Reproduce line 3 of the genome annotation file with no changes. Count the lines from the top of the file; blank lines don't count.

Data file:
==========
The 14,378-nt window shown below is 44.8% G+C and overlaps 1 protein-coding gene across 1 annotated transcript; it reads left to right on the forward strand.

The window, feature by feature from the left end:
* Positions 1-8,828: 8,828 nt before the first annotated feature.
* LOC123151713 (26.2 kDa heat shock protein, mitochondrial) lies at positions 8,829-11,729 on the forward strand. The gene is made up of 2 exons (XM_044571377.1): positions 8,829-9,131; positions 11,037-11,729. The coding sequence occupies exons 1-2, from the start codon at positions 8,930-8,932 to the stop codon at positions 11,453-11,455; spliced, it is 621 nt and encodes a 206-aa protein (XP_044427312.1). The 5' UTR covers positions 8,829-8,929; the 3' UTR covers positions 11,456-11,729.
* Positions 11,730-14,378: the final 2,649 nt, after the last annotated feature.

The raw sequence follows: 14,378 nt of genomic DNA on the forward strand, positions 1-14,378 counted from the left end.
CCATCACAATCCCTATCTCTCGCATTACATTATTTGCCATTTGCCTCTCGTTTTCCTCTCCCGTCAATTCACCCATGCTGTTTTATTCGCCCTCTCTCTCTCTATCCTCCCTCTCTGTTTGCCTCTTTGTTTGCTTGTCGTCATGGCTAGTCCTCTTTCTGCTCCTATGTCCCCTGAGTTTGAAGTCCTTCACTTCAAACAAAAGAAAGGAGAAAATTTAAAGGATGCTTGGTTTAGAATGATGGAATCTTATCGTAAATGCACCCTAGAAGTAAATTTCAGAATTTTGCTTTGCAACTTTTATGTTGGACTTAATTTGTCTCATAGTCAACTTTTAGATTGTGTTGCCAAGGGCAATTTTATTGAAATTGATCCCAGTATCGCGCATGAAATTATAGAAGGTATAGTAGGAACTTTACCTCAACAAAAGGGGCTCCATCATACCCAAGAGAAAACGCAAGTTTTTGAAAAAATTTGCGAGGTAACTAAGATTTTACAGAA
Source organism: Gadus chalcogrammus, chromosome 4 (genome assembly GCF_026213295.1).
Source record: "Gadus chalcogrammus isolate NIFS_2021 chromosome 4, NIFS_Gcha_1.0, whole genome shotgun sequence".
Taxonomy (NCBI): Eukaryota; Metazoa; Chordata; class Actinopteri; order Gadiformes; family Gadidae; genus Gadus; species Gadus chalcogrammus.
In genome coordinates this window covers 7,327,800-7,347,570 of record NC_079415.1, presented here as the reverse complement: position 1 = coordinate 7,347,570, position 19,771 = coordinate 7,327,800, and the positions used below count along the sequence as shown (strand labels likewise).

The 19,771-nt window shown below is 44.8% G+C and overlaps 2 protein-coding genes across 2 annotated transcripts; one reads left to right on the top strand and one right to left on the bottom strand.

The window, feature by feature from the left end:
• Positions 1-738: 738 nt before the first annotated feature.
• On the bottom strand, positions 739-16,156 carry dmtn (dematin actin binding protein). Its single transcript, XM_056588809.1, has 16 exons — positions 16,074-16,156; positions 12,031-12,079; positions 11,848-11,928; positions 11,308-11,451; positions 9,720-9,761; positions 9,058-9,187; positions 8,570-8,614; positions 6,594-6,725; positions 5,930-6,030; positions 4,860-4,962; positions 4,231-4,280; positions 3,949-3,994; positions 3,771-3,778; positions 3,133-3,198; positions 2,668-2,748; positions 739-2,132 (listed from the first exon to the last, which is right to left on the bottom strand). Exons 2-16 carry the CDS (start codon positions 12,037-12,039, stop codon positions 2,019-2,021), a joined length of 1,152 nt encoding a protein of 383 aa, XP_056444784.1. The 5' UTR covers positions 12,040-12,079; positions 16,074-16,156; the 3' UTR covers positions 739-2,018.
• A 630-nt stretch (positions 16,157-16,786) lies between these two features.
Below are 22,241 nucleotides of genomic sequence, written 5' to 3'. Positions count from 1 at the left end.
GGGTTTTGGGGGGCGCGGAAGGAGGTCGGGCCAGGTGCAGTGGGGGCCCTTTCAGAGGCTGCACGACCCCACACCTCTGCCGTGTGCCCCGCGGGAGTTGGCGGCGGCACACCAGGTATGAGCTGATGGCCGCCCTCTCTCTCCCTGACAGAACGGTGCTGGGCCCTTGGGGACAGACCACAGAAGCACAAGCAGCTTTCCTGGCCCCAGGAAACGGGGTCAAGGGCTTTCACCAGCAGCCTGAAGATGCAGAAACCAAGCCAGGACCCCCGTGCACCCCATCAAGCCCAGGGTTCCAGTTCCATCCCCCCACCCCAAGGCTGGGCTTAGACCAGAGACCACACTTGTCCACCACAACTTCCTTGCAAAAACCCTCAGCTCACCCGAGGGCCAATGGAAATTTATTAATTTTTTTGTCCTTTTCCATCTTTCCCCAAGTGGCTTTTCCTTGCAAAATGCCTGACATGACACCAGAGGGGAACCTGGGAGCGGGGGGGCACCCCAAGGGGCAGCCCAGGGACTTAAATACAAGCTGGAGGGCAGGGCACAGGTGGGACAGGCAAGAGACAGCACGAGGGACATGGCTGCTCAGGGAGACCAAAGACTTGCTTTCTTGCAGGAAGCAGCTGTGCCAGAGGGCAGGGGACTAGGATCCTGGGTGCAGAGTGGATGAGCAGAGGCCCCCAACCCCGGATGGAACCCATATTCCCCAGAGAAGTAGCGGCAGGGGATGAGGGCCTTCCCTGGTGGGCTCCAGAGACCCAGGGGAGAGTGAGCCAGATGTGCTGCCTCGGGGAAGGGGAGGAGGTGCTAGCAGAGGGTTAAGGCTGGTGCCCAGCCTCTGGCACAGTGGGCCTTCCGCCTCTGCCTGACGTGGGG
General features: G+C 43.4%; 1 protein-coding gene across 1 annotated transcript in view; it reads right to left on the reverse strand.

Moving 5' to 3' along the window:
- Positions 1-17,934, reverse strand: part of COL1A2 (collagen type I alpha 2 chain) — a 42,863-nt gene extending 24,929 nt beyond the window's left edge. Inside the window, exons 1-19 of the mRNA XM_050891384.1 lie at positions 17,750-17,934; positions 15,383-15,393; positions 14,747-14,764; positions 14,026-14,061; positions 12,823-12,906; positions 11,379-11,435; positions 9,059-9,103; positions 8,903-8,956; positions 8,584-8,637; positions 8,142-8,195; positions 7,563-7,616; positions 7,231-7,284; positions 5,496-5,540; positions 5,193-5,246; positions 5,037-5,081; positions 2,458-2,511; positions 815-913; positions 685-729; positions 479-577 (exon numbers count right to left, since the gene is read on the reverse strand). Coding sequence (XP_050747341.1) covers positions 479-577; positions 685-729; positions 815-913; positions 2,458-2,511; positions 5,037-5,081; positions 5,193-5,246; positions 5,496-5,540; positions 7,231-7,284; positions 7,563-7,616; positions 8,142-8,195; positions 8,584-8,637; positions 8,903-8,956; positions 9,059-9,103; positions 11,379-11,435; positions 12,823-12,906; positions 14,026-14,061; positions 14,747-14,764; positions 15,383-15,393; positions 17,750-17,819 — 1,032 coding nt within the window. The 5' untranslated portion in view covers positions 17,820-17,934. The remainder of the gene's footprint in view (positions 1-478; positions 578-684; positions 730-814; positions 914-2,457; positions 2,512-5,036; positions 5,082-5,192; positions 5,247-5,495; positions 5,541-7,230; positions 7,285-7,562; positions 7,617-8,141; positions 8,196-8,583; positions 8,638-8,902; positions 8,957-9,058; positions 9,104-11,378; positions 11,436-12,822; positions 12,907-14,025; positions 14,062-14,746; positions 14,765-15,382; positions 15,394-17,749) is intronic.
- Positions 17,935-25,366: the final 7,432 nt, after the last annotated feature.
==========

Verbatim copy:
* Positions 1-8,828: 8,828 nt before the first annotated feature.